PREMIERE: Sheen Marina - Travel Lightly

Laura Kerry

With the name Sheen Marina, this Brooklyn-based four-piece seems to like all things sunny and nautical. Chuck Thomas, Justin Mayfield, Michael Karsh, and Steven Bartashev identify their music most often as “surf-rock,” and they followed up their debut EP Coda Arms last year with a cover of the Beach Boys’ song “Gettin’ Hungry.”

As the line drawing of a web-footed monster on the art for that single suggests, though, they also have a tendency to turn a radiant day at the beach into a twisted, savage rampage. Sand, bright towels, and plastic toys remain in the picture, but they are scattered and partially buried under a thick layer of sludge and debris.

In their full-length debut, Travel Lightly, Sheen Marina jumbles their surf-rock with an eclectic mix of sounds, creating music that is challenging and off-kilter, but always tight and intriguing. Songs tend to morph as they unfold, propelled by the play of tension and release, accessibility and dissonance. Opening on “WYSC,” the album gets through about 11 seconds of rattling percussion and pretty synth before the vocal melody hits its first unexpected note and guitars burst in playing an ominous chord progression. Switching several more times, the song also hits moments of noise rock, art rock, and even a hint of pop punk, all guided by the calculated complexity of math rock. And that’s just the first song.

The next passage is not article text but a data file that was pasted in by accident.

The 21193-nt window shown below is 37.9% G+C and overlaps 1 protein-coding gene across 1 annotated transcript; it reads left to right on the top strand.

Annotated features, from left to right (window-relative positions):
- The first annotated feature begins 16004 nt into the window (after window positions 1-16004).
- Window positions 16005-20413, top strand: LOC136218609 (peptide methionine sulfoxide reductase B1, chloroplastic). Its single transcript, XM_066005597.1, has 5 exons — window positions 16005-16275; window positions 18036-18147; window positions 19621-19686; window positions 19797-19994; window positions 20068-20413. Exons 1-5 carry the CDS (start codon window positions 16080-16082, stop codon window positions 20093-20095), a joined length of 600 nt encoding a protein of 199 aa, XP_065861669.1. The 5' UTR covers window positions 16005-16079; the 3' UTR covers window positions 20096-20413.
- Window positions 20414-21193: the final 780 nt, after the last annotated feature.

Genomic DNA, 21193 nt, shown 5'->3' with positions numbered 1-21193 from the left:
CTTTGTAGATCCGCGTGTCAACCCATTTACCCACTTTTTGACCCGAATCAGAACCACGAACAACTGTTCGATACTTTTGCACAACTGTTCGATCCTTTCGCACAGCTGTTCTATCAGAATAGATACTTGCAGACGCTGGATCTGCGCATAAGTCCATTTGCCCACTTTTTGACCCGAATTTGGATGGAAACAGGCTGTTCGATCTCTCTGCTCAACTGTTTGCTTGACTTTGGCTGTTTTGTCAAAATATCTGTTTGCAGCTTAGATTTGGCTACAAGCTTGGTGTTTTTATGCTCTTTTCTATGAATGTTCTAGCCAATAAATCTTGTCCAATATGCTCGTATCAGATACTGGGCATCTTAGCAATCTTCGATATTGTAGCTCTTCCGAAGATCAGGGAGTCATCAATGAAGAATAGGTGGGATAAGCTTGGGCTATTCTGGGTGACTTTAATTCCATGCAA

Throughout Travel Lightly, the band journeys to surreal sunsets (“Chasing the orange cream sunset dreams / She's a firecracker,” they sing in “Nose Ring Boring”); tales of California that are equally head-bobbing and hair-raising (“Fever Dreams”); tunes with jangly verses, shrieking choruses, and a hint of Radiohead in the vocals (“Wax Lens”); and glitchy, jittery guitar-driven collages (“Ugly Viper” and others). Sometimes Sheen Marina paints abstract images, as in “Nose Ring Boring,” while at other times, they tackle the modern world and the psyche with poignancy and directness (“I've got to go to the edge of a digital world where I can find my soul,” they sing in “Swipe”).

One thing remains in all those travels: There's always a weird, ominous creature lurking under the surface. Take “Summer Sunshine People,” the track whose title indicates that it might deliver on the promise in Sheen Marina’s name and genre. Sometimes it does—its vocal and guitar melodies offer enough bounce to grasp onto. But at the end of each catchy line waits a different discordant surprise, and the refrain repeats, “Empty, my life is empty.” The summer sunshine people are surprisingly dark and gloomy, but the song still emits a radiant, magnetic energy. Travel Lightly is a trip to a strange seashore, but we suggest you start packing your beach bag now.